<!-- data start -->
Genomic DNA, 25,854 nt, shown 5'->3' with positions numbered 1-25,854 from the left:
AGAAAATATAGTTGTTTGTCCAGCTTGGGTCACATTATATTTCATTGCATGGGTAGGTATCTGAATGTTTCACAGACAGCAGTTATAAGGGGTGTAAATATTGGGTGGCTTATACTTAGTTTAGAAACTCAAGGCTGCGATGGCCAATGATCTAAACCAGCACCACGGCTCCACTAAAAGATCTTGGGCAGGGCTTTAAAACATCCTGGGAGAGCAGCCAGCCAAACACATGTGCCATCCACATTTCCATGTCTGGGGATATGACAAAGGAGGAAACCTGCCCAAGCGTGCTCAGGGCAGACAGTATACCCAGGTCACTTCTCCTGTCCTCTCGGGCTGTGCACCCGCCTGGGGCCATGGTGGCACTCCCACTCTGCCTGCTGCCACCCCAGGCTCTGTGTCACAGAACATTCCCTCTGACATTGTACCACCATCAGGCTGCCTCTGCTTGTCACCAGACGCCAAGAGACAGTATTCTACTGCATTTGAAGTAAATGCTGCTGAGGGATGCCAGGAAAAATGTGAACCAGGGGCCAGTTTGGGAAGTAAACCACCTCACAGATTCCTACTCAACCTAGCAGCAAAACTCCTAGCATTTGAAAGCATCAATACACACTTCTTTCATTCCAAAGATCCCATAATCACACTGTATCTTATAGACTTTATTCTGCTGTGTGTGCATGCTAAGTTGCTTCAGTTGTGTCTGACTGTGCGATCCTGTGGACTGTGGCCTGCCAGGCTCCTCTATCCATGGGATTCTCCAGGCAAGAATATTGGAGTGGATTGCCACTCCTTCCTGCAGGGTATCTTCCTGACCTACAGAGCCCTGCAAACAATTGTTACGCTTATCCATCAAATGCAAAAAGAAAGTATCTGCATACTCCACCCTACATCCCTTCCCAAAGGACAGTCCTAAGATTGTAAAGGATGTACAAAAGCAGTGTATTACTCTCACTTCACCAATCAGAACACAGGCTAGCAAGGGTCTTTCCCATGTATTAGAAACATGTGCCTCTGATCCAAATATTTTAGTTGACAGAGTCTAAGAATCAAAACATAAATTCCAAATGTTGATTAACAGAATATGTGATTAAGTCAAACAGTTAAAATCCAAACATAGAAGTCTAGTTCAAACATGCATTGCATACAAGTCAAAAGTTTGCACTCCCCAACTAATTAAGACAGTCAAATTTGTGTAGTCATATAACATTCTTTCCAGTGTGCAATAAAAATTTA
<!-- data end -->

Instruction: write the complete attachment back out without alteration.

Genomic DNA, 25,854 nt, shown 5'->3' with positions numbered 1-25,854 from the left:
AGAAAATATAGTTGTTTGTCCAGCTTGGGTCACATTATATTTCATTGCATGGGTAGGTATCTGAATGTTTCACAGACAGCAGTTATAAGGGGTGTAAATATTGGGTGGCTTATACTTAGTTTAGAAACTCAAGGCTGCGATGGCCAATGATCTAAACCAGCACCACGGCTCCACTAAAAGATCTTGGGCAGGGCTTTAAAACATCCTGGGAGAGCAGCCAGCCAAACACATGTGCCATCCACATTTCCATGTCTGGGGATATGACAAAGGAGGAAACCTGCCCAAGCGTGCTCAGGGCAGACAGTATACCCAGGTCACTTCTCCTGTCCTCTCGGGCTGTGCACCCGCCTGGGGCCATGGTGGCACTCCCACTCTGCCTGCTGCCACCCCAGGCTCTGTGTCACAGAACATTCCCTCTGACATTGTACCACCATCAGGCTGCCTCTGCTTGTCACCAGACGCCAAGAGACAGTATTCTACTGCATTTGAAGTAAATGCTGCTGAGGGATGCCAGGAAAAATGTGAACCAGGGGCCAGTTTGGGAAGTAAACCACCTCACAGATTCCTACTCAACCTAGCAGCAAAACTCCTAGCATTTGAAAGCATCAATACACACTTCTTTCATTCCAAAGATCCCATAATCACACTGTATCTTATAGACTTTATTCTGCTGTGTGTGCATGCTAAGTTGCTTCAGTTGTGTCTGACTGTGCGATCCTGTGGACTGTGGCCTGCCAGGCTCCTCTATCCATGGGATTCTCCAGGCAAGAATATTGGAGTGGATTGCCACTCCTTCCTGCAGGGTATCTTCCTGACCTACAGAGCCCTGCAAACAATTGTTACGCTTATCCATCAAATGCAAAAAGAAAGTATCTGCATACTCCACCCTACATCCCTTCCCAAAGGACAGTCCTAAGATTGTAAAGGATGTACAAAAGCAGTGTATTACTCTCACTTCACCAATCAGAACACAGGCTAGCAAGGGTCTTTCCCATGTATTAGAAACATGTGCCTCTGATCCAAATATTTTAGTTGACAGAGTCTAAGAATCAAAACATAAATTCCAAATGTTGATTAACAGAATATGTGATTAAGTCAAACAGTTAAAATCCAAACATAGAAGTCTAGTTCAAACATGCATTGCATACAAGTCAAAAGTTTGCACTCCCCAACTAATTAAGACAGTCAAATTTGTGTAGTCATATAACATTCTTTCCAGTGTGCAATAAAAATTTA